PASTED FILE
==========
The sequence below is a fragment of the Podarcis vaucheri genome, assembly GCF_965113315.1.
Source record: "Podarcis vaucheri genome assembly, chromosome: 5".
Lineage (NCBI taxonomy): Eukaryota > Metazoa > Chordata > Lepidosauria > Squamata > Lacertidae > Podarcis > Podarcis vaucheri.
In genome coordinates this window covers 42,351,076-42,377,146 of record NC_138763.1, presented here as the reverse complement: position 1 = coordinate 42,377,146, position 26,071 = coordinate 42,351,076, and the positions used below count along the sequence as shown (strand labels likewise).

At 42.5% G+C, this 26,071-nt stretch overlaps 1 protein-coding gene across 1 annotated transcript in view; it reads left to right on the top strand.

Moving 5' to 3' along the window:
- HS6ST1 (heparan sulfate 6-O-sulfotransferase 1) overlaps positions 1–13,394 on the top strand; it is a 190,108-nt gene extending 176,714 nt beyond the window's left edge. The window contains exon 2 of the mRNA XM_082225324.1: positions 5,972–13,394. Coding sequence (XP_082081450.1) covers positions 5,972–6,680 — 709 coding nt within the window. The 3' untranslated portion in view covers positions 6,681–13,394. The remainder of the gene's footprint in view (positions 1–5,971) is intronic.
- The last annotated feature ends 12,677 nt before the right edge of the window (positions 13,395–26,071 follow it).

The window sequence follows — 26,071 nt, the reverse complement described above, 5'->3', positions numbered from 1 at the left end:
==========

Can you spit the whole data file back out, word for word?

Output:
The sequence below is a fragment of the Podarcis vaucheri genome, assembly GCF_965113315.1.
Source record: "Podarcis vaucheri genome assembly, chromosome: 5".
Lineage (NCBI taxonomy): Eukaryota > Metazoa > Chordata > Lepidosauria > Squamata > Lacertidae > Podarcis > Podarcis vaucheri.
In genome coordinates this window covers 42,351,076-42,377,146 of record NC_138763.1, presented here as the reverse complement: position 1 = coordinate 42,377,146, position 26,071 = coordinate 42,351,076, and the positions used below count along the sequence as shown (strand labels likewise).

At 42.5% G+C, this 26,071-nt stretch overlaps 1 protein-coding gene across 1 annotated transcript in view; it reads left to right on the top strand.

Moving 5' to 3' along the window:
- HS6ST1 (heparan sulfate 6-O-sulfotransferase 1) overlaps positions 1–13,394 on the top strand; it is a 190,108-nt gene extending 176,714 nt beyond the window's left edge. The window contains exon 2 of the mRNA XM_082225324.1: positions 5,972–13,394. Coding sequence (XP_082081450.1) covers positions 5,972–6,680 — 709 coding nt within the window. The 3' untranslated portion in view covers positions 6,681–13,394. The remainder of the gene's footprint in view (positions 1–5,971) is intronic.
- The last annotated feature ends 12,677 nt before the right edge of the window (positions 13,395–26,071 follow it).

The window sequence follows — 26,071 nt, the reverse complement described above, 5'->3', positions numbered from 1 at the left end: